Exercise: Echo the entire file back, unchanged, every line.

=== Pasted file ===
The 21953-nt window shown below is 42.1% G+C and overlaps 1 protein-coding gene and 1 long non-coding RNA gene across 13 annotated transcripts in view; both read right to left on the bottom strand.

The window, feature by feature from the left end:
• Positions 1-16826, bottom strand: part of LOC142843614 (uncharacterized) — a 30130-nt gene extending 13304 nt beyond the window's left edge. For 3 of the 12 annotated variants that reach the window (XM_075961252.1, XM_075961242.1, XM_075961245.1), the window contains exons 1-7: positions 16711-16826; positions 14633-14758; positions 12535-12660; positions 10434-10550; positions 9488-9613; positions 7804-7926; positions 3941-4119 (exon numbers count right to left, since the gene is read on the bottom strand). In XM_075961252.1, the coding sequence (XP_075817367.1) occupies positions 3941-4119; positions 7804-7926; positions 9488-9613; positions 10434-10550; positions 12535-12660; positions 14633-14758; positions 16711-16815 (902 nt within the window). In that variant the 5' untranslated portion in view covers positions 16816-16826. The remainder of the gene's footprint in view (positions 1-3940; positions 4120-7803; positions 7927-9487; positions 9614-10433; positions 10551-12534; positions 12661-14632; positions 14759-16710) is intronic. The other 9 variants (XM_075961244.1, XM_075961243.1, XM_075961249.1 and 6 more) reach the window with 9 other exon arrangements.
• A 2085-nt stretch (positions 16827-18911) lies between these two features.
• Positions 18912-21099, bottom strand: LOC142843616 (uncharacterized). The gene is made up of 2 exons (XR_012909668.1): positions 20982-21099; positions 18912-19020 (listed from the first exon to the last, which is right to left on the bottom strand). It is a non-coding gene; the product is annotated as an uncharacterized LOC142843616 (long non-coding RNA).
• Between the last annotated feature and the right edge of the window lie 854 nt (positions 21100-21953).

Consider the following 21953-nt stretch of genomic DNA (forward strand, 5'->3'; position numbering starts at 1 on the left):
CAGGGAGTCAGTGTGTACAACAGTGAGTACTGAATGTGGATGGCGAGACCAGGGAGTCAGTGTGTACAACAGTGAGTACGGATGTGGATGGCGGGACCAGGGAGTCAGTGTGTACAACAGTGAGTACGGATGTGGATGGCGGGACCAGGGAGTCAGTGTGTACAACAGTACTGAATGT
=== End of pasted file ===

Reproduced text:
The 21953-nt window shown below is 42.1% G+C and overlaps 1 protein-coding gene and 1 long non-coding RNA gene across 13 annotated transcripts in view; both read right to left on the bottom strand.

The window, feature by feature from the left end:
• Positions 1-16826, bottom strand: part of LOC142843614 (uncharacterized) — a 30130-nt gene extending 13304 nt beyond the window's left edge. For 3 of the 12 annotated variants that reach the window (XM_075961252.1, XM_075961242.1, XM_075961245.1), the window contains exons 1-7: positions 16711-16826; positions 14633-14758; positions 12535-12660; positions 10434-10550; positions 9488-9613; positions 7804-7926; positions 3941-4119 (exon numbers count right to left, since the gene is read on the bottom strand). In XM_075961252.1, the coding sequence (XP_075817367.1) occupies positions 3941-4119; positions 7804-7926; positions 9488-9613; positions 10434-10550; positions 12535-12660; positions 14633-14758; positions 16711-16815 (902 nt within the window). In that variant the 5' untranslated portion in view covers positions 16816-16826. The remainder of the gene's footprint in view (positions 1-3940; positions 4120-7803; positions 7927-9487; positions 9614-10433; positions 10551-12534; positions 12661-14632; positions 14759-16710) is intronic. The other 9 variants (XM_075961244.1, XM_075961243.1, XM_075961249.1 and 6 more) reach the window with 9 other exon arrangements.
• A 2085-nt stretch (positions 16827-18911) lies between these two features.
• Positions 18912-21099, bottom strand: LOC142843616 (uncharacterized). The gene is made up of 2 exons (XR_012909668.1): positions 20982-21099; positions 18912-19020 (listed from the first exon to the last, which is right to left on the bottom strand). It is a non-coding gene; the product is annotated as an uncharacterized LOC142843616 (long non-coding RNA).
• Between the last annotated feature and the right edge of the window lie 854 nt (positions 21100-21953).

Consider the following 21953-nt stretch of genomic DNA (forward strand, 5'->3'; position numbering starts at 1 on the left):
CAGGGAGTCAGTGTGTACAACAGTGAGTACTGAATGTGGATGGCGAGACCAGGGAGTCAGTGTGTACAACAGTGAGTACGGATGTGGATGGCGGGACCAGGGAGTCAGTGTGTACAACAGTGAGTACGGATGTGGATGGCGGGACCAGGGAGTCAGTGTGTACAACAGTACTGAATGT